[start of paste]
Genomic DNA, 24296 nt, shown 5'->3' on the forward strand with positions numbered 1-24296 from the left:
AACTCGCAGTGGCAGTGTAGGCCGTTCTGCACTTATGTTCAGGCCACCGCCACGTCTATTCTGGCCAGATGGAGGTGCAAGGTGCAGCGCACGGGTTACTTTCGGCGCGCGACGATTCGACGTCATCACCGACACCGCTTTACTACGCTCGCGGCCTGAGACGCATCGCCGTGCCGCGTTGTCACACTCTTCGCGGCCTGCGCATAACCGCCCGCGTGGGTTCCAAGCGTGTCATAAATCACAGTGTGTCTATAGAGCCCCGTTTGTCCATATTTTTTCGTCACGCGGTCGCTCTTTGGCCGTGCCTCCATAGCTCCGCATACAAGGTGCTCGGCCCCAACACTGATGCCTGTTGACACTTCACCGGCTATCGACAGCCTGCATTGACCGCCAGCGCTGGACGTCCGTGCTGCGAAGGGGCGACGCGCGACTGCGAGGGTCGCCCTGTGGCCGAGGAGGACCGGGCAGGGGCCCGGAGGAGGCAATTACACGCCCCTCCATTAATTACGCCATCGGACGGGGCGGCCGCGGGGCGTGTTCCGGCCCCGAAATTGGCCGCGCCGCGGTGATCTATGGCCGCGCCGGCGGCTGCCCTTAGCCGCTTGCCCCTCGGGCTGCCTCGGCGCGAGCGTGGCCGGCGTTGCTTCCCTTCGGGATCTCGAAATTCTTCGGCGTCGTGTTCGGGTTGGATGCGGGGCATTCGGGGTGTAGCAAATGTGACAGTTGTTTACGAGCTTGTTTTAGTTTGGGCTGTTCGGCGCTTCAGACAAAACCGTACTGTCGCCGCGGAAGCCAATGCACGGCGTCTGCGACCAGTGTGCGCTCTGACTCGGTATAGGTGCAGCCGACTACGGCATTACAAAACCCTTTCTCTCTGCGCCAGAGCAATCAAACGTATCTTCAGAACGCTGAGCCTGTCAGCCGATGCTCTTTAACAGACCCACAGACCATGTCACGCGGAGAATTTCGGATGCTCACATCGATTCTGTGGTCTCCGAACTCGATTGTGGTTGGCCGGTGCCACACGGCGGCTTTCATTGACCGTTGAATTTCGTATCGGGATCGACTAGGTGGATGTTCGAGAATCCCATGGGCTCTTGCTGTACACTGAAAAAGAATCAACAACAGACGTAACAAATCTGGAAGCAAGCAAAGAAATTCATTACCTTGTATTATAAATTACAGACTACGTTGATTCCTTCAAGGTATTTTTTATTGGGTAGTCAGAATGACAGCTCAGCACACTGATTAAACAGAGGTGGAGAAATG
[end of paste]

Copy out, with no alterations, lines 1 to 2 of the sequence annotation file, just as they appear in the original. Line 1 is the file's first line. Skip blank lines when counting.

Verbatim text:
Genomic DNA, 24296 nt, shown 5'->3' on the forward strand with positions numbered 1-24296 from the left:
AACTCGCAGTGGCAGTGTAGGCCGTTCTGCACTTATGTTCAGGCCACCGCCACGTCTATTCTGGCCAGATGGAGGTGCAAGGTGCAGCGCACGGGTTACTTTCGGCGCGCGACGATTCGACGTCATCACCGACACCGCTTTACTACGCTCGCGGCCTGAGACGCATCGCCGTGCCGCGTTGTCACACTCTTCGCGGCCTGCGCATAACCGCCCGCGTGGGTTCCAAGCGTGTCATAAATCACAGTGTGTCTATAGAGCCCCGTTTGTCCATATTTTTTCGTCACGCGGTCGCTCTTTGGCCGTGCCTCCATAGCTCCGCATACAAGGTGCTCGGCCCCAACACTGATGCCTGTTGACACTTCACCGGCTATCGACAGCCTGCATTGACCGCCAGCGCTGGACGTCCGTGCTGCGAAGGGGCGACGCGCGACTGCGAGGGTCGCCCTGTGGCCGAGGAGGACCGGGCAGGGGCCCGGAGGAGGCAATTACACGCCCCTCCATTAATTACGCCATCGGACGGGGCGGCCGCGGGGCGTGTTCCGGCCCCGAAATTGGCCGCGCCGCGGTGATCTATGGCCGCGCCGGCGGCTGCCCTTAGCCGCTTGCCCCTCGGGCTGCCTCGGCGCGAGCGTGGCCGGCGTTGCTTCCCTTCGGGATCTCGAAATTCTTCGGCGTCGTGTTCGGGTTGGATGCGGGGCATTCGGGGTGTAGCAAATGTGACAGTTGTTTACGAGCTTGTTTTAGTTTGGGCTGTTCGGCGCTTCAGACAAAACCGTACTGTCGCCGCGGAAGCCAATGCACGGCGTCTGCGACCAGTGTGCGCTCTGACTCGGTATAGGTGCAGCCGACTACGGCATTACAAAACCCTTTCTCTCTGCGCCAGAGCAATCAAACGTATCTTCAGAACGCTGAGCCTGTCAGCCGATGCTCTTTAACAGACCCACAGACCATGTCACGCGGAGAATTTCGGATGCTCACATCGATTCTGTGGTCTCCGAACTCGATTGTGGTTGGCCGGTGCCACACGGCGGCTTTCATTGACCGTTGAATTTCGTATCGGGATCGACTAGGTGGATGTTCGAGAATCCCATGGGCTCTTGCTGTACACTGAAAAAGAATCAACAACAGACGTAACAAATCTGGAAGCAAGCAAAGAAATTCATTACCTTGTATTATAAATTACAGACTACGTTGATTCCTTCAAGGTATTTTTTATTGGGTAGTCAGAATGACAGCTCAGCACACTGATTAAACAGAGGTGGAGAAATG